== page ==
Keep Reading... Show less

Safe Spaces Or Regressive Spaces?

Turns out shielding yourself from ideas can be detrimental to your ability to learn


College is a place for people who want to learn. That is the primary function of any academic institution. Its purpose is not to coddle us, nor should the community always be in agreement with us. We are supposed to surround ourselves with a variety of viewpoints that challenge us to learn, not the same repetitive points of view that make us happy.

Keep Reading... Show less

Black Friday is back to being Black Friday

This year, malls are standing up against Black Friday beginning on Thanksgiving. Doors won't be opening until Friday morning.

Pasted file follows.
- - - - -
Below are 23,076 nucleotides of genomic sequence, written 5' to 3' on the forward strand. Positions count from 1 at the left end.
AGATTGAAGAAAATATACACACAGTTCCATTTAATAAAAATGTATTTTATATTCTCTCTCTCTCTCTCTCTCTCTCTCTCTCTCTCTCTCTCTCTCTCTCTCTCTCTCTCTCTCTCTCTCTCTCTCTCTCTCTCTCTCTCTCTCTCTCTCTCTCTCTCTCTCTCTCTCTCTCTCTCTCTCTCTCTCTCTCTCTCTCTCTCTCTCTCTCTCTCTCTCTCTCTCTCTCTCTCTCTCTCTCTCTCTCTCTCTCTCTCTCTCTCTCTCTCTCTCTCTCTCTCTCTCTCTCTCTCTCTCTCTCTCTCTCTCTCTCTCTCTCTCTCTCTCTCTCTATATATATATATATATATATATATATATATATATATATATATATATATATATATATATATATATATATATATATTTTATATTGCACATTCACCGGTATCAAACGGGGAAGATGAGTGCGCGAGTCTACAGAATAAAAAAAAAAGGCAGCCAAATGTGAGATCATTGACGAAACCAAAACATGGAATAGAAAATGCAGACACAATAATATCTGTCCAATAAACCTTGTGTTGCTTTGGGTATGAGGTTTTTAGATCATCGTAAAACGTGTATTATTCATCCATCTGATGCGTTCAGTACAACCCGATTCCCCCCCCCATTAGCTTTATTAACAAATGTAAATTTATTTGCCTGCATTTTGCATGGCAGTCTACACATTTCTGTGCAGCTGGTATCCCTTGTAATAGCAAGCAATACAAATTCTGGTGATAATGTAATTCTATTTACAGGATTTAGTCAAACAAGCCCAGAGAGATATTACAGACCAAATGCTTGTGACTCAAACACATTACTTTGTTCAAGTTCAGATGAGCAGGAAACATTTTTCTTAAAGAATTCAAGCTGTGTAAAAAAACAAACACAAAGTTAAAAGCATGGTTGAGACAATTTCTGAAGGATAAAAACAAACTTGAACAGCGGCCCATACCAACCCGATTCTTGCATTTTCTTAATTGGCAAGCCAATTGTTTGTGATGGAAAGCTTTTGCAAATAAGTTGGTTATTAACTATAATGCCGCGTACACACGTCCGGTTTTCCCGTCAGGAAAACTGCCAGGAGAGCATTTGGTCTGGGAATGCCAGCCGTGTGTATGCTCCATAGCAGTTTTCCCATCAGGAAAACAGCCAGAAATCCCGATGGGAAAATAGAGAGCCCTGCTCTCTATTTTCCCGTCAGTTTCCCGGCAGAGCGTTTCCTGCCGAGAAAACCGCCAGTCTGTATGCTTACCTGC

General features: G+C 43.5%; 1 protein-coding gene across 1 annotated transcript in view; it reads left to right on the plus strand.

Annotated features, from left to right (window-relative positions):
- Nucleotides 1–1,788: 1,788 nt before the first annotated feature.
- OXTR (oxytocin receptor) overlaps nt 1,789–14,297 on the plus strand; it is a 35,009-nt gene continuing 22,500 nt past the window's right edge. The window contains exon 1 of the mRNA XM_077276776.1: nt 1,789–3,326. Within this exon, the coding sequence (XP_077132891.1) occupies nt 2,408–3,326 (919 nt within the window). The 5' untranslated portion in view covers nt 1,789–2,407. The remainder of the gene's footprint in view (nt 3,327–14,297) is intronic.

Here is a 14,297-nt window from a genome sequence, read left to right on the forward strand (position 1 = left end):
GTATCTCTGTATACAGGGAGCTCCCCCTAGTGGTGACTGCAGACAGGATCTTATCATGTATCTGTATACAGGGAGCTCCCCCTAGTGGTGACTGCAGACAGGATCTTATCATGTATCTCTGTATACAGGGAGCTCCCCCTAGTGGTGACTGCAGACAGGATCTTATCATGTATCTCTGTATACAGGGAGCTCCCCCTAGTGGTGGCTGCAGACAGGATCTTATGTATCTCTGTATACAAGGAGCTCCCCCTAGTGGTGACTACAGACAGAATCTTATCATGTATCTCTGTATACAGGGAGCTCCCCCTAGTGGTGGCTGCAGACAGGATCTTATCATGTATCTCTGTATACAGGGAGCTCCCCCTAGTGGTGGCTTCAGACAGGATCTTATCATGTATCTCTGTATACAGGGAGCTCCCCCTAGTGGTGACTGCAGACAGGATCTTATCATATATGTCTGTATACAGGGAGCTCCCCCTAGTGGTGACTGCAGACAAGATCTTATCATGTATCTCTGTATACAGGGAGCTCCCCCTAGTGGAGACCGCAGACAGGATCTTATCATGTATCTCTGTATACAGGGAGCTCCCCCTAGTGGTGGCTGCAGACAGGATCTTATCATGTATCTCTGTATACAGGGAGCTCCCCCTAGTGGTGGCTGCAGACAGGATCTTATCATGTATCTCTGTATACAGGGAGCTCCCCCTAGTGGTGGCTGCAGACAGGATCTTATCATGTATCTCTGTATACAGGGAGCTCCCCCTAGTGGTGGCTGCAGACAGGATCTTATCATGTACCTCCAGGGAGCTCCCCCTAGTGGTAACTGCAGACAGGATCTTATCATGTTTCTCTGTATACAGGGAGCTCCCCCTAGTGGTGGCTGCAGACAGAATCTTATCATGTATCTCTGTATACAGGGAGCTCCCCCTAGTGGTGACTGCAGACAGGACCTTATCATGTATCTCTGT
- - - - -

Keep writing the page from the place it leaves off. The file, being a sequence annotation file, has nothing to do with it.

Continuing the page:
Last week my twitter feed was full of exclamations of how excited people were that our local mall, Westmoreland Mall would be closed on Thanksgiving Day this year. For those who work during the busy holiday days and hours, a celebration was in order. For the die-hard deal finders and shoppers though, they didn’t seem very happy.

Keep Reading... Show less
Politics and Activism

Is Thrift Shopping *Actually* Ethical?

There's been a recent boom in the popularity of vintage style looks and up-cycling thrifted finds to sell at, usually, an outrageous price. Is this ethical? Or does it defeat the whole purpose of thrifting in the first place?

Is Thrift Shopping *Actually* Ethical?

One day, I was scrolling through Twitter and came across a tweet about upper-middle-class class people thrift shopping. I personally was against the up cycling/re-selling trend because I thought it to be greedy. Then, I began to see more and more tweets, and then stated to see ones about those who buy thrifted, name brand items and sell them for what they're actually worth instead of the very low price they got them for.

Keep Reading... Show less

Subscribe to Our Newsletter

Facebook Comments